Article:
Patriots

Jacob Hollister 'proud and happy' to be part of Patriots 53-man roster

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Jacob Hollister 'proud and happy' to be part of Patriots 53-man roster

Jacob Hollister proved he wasn’t a one-hit wonder, at least not in this summer. The undrafted rookie tight end burst onto the scene with a 116-yard receiving night in the preseason opener versus Jacksonville, but followed it up by continuing to make plays in training camp, joint practices and one more time, in the preseason finale Thursday against the Giants. That’s why he never got that phone call or tap on the shoulder yesterday when the Patriots cut their roster to 53 men.

“It was just craziness,” said Hollister, recalling the day. “Really excited. Worked my butt off with my teammates and it’s such a blessing to be a part of this organization. I’m really proud and happy.”

Hollister didn’t know what to expect yesterday. It was just wait and see and hope and pray.

“Pretty much don’t want to get news, I guess,” said the Oregon native. “This was my first time, my first go around. I was just kind of waiting around. You go into meetings and if you don’t get called…I was happy not to get some news.”

Hollister’s twin brother, Cody, wasn’t as lucky, at least not on the initial cut down day. A wideout who battled a shoulder injury for a couple weeks to start camp, Cody made a late run at a spot, and maybe did enough to impress the Pats coaching staff to want to continue working with him (i.e. practice squad). Jacob may have hinted at such a move when I asked him if making the team was bittersweet considering what happened to his brother.

“A little bit but we both came into knowing that that’s part of it and that this is a business at the end of the day,” said Jacob, continuing, “but we’ll find out here in a little bit what’s going to be official for him. But he’s really happy for me and I'm really happy for him and we’ll just move on and see what happens today.”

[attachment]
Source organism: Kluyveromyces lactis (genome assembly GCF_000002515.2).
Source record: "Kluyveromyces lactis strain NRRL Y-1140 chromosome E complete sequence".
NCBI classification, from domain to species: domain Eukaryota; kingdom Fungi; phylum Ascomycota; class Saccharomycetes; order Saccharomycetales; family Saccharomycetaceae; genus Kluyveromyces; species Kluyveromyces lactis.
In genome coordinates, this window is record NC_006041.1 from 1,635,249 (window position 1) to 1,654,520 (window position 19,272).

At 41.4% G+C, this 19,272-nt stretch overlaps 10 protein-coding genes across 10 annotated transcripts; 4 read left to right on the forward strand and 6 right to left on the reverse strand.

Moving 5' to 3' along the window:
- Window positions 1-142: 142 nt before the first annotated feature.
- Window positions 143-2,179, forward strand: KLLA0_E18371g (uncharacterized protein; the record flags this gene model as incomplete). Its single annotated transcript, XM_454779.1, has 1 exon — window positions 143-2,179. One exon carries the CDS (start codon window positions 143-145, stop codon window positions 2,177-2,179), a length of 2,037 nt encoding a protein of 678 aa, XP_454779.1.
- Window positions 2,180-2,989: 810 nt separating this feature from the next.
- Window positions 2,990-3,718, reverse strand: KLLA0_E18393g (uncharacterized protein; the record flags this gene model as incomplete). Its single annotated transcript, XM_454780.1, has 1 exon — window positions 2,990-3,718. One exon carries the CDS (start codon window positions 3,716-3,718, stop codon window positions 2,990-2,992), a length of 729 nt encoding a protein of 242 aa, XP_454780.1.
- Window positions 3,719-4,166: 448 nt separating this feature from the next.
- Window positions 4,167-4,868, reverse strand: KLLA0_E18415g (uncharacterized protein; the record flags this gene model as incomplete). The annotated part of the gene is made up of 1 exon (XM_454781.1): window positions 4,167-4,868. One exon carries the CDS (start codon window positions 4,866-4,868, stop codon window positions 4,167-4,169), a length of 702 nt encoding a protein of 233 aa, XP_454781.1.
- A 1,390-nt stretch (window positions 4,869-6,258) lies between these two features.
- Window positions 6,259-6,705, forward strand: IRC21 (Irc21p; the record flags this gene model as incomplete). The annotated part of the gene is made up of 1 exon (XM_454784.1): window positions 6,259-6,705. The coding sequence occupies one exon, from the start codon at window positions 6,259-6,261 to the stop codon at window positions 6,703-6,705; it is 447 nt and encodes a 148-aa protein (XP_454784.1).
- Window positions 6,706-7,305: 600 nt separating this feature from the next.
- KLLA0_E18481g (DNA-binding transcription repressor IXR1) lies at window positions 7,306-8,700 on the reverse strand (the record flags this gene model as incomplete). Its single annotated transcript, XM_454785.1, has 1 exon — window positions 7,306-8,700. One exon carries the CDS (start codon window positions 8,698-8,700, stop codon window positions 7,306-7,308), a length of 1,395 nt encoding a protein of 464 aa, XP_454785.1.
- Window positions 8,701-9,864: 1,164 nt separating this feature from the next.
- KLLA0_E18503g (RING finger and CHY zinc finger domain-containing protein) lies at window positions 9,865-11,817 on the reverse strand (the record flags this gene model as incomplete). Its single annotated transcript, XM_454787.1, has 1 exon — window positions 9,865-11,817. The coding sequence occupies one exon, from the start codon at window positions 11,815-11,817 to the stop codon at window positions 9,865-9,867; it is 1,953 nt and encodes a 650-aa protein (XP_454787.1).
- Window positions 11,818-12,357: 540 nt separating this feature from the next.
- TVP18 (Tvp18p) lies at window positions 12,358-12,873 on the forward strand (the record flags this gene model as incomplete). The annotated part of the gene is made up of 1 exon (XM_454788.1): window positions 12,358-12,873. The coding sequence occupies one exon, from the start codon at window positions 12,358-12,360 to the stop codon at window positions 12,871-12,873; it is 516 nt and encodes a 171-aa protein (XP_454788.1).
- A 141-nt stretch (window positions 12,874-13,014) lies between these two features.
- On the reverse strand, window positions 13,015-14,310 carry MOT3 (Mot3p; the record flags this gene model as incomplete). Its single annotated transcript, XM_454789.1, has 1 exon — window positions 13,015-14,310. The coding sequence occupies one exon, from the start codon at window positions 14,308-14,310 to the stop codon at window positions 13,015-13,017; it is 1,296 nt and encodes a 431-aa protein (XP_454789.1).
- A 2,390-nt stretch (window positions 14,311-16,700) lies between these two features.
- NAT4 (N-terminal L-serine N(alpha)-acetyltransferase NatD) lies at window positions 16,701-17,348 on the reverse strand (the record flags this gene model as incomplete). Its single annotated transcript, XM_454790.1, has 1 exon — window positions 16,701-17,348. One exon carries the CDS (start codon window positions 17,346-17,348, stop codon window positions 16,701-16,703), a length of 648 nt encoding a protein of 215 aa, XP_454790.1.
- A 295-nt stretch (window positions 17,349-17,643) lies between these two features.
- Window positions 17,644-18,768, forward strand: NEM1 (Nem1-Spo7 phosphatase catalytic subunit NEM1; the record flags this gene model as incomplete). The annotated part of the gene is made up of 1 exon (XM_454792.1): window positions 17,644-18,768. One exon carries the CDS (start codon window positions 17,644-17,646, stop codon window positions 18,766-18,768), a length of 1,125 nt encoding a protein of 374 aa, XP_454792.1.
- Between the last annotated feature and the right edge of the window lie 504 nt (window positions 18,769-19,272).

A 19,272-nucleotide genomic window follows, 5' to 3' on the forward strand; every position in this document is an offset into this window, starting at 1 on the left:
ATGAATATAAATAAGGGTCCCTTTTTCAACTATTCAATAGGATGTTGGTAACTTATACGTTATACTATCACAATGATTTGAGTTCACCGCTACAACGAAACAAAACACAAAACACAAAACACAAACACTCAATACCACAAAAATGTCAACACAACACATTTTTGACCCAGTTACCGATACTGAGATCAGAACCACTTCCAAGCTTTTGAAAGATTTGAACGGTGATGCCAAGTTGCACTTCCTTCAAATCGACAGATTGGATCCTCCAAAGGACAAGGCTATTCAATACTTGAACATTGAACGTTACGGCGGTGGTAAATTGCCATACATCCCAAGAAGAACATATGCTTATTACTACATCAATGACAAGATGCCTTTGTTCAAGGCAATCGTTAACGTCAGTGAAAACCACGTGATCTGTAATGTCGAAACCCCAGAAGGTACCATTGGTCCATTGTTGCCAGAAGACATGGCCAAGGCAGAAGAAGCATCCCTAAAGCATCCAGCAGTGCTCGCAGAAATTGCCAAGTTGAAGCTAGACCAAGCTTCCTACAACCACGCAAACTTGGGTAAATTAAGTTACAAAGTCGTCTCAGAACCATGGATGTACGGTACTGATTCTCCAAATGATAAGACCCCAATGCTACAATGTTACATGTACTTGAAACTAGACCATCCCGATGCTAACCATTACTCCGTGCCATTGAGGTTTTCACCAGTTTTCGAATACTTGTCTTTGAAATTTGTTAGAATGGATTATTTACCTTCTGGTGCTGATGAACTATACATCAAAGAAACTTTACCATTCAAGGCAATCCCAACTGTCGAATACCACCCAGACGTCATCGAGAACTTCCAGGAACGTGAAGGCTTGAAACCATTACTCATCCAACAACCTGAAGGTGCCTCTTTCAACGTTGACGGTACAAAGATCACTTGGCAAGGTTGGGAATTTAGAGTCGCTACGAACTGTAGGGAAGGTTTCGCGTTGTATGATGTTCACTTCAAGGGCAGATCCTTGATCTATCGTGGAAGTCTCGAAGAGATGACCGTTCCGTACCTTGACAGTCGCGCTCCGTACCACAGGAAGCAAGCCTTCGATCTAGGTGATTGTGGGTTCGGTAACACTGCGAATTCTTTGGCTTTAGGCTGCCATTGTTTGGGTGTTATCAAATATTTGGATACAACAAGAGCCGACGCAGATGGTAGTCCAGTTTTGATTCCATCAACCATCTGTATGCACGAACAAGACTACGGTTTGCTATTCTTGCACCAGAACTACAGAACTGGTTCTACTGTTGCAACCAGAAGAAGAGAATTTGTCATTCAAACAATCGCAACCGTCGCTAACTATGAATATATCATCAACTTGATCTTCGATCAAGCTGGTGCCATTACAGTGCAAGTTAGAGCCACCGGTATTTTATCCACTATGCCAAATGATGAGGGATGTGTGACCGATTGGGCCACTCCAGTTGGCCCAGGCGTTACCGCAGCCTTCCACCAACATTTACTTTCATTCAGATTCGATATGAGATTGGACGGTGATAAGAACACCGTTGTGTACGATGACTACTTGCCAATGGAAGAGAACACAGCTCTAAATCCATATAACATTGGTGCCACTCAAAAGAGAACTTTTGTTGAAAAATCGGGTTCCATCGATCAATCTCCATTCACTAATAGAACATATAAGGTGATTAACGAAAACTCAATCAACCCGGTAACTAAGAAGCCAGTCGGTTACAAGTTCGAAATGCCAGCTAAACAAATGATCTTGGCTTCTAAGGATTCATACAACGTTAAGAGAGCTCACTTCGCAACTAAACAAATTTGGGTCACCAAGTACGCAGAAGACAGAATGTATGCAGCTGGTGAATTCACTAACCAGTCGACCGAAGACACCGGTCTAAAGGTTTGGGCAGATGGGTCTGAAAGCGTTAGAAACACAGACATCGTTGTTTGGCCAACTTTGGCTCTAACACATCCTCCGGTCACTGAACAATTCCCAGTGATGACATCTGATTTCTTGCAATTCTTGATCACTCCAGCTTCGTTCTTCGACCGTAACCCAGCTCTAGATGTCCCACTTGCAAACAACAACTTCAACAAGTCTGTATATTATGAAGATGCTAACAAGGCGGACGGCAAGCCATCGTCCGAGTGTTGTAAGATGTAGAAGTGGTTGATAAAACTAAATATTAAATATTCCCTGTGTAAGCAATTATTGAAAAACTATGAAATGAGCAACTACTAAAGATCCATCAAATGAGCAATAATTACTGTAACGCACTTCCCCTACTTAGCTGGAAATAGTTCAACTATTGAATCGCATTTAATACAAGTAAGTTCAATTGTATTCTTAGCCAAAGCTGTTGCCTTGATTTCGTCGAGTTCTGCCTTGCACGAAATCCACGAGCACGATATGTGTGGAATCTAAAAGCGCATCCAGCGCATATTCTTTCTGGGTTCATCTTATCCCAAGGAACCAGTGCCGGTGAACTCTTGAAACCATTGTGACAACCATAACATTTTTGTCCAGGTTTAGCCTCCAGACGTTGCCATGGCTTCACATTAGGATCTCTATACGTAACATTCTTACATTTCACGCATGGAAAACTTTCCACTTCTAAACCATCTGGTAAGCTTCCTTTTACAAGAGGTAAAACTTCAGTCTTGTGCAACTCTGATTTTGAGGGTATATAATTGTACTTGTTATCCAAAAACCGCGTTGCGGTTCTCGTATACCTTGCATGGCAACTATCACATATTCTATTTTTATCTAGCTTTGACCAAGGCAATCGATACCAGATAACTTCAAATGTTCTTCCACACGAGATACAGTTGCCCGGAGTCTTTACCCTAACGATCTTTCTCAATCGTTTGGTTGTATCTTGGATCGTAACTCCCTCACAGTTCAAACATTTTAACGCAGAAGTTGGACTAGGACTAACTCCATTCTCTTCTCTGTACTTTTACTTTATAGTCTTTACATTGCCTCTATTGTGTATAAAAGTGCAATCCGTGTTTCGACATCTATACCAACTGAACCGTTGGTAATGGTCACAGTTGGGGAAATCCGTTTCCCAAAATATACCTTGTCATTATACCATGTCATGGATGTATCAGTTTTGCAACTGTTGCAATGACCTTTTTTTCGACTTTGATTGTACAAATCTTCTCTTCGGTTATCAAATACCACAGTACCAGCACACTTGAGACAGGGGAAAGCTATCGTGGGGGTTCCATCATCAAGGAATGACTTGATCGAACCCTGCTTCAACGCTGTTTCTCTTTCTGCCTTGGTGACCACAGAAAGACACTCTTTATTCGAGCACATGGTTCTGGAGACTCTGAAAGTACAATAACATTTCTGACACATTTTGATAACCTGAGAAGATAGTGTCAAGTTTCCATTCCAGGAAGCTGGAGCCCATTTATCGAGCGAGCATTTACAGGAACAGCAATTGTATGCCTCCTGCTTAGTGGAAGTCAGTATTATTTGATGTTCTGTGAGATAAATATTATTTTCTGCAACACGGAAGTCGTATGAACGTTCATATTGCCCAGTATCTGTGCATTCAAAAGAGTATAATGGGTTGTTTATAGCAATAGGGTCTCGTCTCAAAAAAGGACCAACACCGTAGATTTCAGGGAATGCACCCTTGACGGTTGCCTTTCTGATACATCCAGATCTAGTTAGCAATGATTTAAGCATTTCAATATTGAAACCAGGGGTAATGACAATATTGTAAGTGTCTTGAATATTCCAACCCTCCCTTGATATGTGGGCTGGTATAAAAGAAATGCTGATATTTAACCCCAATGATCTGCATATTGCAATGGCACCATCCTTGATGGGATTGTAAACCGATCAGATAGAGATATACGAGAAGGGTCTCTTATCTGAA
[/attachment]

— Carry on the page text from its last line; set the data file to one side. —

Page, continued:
What happens from here could be out of either Hollister’s hands, depending on injuries or other players that may become available in the coming days and weeks. But one thing is certain to Jacob: if he does what’s expected, Belichick doesn’t care where or how you were acquired. Proof is once again in the pudding, with four undrafted players making the roster.

“I feel like definitely have known it’s not how you get here, it’s what you do when you’re here,” said Hollister, a Wyoming product. “That’s something coach Belichick made clear the first day we got here and I knew that if I put the work in, and I put what i needed to on film, and got the guys to trust me and everything like that then I’d have a good chance.”

One he made the most of.

THURSDAY NIGHT FOOTBALL: Raiders score on final play for 31-30 win over Chiefs

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THURSDAY NIGHT FOOTBALL: Raiders score on final play for 31-30 win over Chiefs

OAKLAND, Calif. -- Wins have been so hard to come by for the Oakland Raiders that it took three tries at the final play for them finally to pull this one out and possibly save their season.

Derek Carr threw a 2-yard touchdown pass to Michael Crabtree on the final play after the game was extended by two straight defensive holding calls and the Raiders snapped a four-game losing streak with a 31-30 victory over the Kansas City Chiefs on Thursday night.

"We didn't give up," Crabtree said. "We got a team full of fighters. We believe. ... No matter how hard the game was, we believed. We came out with the W and I'm excited. It's a good way to win, a great way to win."